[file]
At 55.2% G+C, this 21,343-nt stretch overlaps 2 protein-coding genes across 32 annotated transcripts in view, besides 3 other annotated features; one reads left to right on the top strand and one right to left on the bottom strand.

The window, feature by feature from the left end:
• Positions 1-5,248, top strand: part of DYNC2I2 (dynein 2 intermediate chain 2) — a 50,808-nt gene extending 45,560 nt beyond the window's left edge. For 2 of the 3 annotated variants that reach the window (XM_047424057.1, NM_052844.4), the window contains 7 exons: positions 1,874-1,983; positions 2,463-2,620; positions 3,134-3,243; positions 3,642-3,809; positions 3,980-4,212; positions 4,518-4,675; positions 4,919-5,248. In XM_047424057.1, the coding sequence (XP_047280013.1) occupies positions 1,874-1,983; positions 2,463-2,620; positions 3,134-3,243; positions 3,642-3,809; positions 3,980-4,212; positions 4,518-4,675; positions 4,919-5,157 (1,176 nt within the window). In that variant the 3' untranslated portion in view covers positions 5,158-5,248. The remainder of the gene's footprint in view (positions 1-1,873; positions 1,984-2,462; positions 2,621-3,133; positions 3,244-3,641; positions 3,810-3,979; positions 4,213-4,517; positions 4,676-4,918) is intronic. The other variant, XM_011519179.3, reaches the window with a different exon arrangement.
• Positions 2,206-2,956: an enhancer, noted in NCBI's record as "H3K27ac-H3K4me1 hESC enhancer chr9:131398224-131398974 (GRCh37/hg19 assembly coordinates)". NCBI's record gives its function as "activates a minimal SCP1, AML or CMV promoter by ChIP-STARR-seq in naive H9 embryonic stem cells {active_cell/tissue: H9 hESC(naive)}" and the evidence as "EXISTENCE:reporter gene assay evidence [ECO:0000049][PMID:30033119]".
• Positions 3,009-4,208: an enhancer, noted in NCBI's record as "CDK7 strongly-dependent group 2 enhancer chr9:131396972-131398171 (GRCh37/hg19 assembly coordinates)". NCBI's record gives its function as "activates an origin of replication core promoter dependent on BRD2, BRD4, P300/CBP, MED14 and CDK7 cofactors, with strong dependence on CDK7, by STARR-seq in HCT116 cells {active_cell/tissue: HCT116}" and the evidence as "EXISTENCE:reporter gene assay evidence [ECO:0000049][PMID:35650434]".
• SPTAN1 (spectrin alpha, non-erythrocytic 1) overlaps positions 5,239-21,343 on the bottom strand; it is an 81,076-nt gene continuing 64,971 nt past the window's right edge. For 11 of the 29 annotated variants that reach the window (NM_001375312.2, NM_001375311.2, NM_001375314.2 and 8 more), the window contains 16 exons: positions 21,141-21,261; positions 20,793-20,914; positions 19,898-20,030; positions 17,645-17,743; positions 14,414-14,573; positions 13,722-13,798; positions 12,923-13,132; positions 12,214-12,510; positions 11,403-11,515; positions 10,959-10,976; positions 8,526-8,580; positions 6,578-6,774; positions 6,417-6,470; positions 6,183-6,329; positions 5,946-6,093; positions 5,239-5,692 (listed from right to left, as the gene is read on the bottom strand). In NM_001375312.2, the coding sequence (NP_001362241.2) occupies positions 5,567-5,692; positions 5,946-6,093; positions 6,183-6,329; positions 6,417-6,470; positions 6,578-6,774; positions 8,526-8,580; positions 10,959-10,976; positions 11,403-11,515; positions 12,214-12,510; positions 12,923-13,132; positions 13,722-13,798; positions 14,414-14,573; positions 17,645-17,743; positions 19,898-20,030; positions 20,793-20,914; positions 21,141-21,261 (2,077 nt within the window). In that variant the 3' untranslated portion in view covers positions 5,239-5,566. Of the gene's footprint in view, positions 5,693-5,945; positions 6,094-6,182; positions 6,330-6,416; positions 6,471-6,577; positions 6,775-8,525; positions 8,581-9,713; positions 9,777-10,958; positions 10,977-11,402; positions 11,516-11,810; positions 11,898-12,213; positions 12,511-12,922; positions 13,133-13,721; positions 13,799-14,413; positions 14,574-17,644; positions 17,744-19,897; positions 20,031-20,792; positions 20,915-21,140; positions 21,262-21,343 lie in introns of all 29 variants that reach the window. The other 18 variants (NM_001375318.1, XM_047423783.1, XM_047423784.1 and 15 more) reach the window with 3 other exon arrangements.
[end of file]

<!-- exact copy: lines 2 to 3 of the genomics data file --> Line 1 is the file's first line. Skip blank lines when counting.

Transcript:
The window, feature by feature from the left end:
• Positions 1-5,248, top strand: part of DYNC2I2 (dynein 2 intermediate chain 2) — a 50,808-nt gene extending 45,560 nt beyond the window's left edge. For 2 of the 3 annotated variants that reach the window (XM_047424057.1, NM_052844.4), the window contains 7 exons: positions 1,874-1,983; positions 2,463-2,620; positions 3,134-3,243; positions 3,642-3,809; positions 3,980-4,212; positions 4,518-4,675; positions 4,919-5,248. In XM_047424057.1, the coding sequence (XP_047280013.1) occupies positions 1,874-1,983; positions 2,463-2,620; positions 3,134-3,243; positions 3,642-3,809; positions 3,980-4,212; positions 4,518-4,675; positions 4,919-5,157 (1,176 nt within the window). In that variant the 3' untranslated portion in view covers positions 5,158-5,248. The remainder of the gene's footprint in view (positions 1-1,873; positions 1,984-2,462; positions 2,621-3,133; positions 3,244-3,641; positions 3,810-3,979; positions 4,213-4,517; positions 4,676-4,918) is intronic. The other variant, XM_011519179.3, reaches the window with a different exon arrangement.